- A study suggests that fruit juice is linked to some -- but not significant -- weight gain in early childhood
- "It's very easy to drink a lot of calories. ... That's where the concern has historically been with juice," one expert says
(CNN)Sugar can easily sneak into the diet, both for you and for your child, even through 100% fruit juices.
Younger children may face weight gain risk
Supporting national guidelines
Why whole fruit may be better
- If your child enjoys using a sippy cup throughout the day, fill the cup with water instead of juice.
- Your child should avoid snacking or drinking at least 30 minutes before mealtime so they will still have an appetite to consume a nutritious meal.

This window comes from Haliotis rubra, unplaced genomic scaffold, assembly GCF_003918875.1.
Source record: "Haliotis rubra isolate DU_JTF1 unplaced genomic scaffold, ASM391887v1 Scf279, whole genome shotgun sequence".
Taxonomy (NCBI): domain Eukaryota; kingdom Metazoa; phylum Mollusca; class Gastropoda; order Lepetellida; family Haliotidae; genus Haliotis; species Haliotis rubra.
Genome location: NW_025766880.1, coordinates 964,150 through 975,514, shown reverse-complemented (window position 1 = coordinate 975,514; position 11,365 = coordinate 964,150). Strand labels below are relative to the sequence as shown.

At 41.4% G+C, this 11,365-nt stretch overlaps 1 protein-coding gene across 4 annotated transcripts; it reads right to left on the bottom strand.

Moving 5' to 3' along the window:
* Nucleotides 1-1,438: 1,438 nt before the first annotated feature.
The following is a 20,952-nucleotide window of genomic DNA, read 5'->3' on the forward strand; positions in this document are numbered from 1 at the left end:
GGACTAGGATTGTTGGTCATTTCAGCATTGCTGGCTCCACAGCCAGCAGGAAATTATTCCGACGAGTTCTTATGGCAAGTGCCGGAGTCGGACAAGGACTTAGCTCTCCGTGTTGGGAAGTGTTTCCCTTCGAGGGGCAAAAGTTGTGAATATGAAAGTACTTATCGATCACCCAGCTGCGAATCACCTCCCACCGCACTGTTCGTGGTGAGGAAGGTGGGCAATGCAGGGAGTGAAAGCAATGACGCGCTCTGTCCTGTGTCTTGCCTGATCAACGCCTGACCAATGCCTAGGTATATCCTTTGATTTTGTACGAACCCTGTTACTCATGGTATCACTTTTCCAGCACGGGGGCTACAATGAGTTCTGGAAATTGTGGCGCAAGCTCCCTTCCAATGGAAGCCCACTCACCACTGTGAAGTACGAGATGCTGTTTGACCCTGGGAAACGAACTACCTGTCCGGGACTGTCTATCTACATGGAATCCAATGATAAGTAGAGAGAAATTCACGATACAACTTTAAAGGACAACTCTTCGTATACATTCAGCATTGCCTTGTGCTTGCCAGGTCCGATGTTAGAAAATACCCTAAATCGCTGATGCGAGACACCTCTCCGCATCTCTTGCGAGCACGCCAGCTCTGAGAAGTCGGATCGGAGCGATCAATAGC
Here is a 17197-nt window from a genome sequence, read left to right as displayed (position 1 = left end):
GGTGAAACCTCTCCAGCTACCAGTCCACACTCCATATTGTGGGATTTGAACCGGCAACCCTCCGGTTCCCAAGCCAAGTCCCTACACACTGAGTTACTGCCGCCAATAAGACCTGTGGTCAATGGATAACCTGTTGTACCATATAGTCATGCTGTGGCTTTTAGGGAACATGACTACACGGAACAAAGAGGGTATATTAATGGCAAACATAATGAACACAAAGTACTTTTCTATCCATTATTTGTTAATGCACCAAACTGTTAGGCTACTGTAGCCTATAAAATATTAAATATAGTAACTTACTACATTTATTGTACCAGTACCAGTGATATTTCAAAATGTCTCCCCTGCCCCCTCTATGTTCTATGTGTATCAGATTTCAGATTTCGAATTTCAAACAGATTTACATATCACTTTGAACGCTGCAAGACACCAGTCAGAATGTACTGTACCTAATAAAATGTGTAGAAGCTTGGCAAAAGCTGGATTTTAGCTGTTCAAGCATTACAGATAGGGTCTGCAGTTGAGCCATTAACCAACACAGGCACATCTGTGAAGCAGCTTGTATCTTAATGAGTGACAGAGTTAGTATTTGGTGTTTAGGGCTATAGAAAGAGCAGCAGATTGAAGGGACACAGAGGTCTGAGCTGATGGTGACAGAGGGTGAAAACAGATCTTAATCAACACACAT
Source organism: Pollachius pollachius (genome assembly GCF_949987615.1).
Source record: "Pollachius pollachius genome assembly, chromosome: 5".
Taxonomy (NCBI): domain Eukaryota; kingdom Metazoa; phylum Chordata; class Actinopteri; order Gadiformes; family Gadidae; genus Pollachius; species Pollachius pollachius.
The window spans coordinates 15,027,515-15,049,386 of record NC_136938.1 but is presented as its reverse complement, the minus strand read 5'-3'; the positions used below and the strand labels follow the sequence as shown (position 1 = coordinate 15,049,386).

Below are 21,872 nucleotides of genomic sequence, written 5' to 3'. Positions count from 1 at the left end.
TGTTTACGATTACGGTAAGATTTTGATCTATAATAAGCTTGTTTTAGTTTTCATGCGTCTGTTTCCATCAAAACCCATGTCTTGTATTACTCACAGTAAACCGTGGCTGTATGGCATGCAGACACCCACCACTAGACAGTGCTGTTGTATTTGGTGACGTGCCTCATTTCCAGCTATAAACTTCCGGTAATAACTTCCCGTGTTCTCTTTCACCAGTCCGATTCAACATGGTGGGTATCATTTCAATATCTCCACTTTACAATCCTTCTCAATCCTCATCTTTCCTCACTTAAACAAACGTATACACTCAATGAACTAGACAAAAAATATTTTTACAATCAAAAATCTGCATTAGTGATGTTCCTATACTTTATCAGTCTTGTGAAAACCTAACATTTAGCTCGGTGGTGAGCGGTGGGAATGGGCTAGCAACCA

- Determine how much fluid your children's cups hold, and be mindful of the portions they are consuming.
- Try to give your child whole fruit instead of fruit juice. If they ask for fruit juice, try to dilute it with water.
- Keep more whole fruit than fruit juice in your home to avoid developing the habit of drinking sweet drinks.
- Check the nutrition labels of juices that you buy. The label should not have any added sugars outside of naturally occurring sugar in the fruit.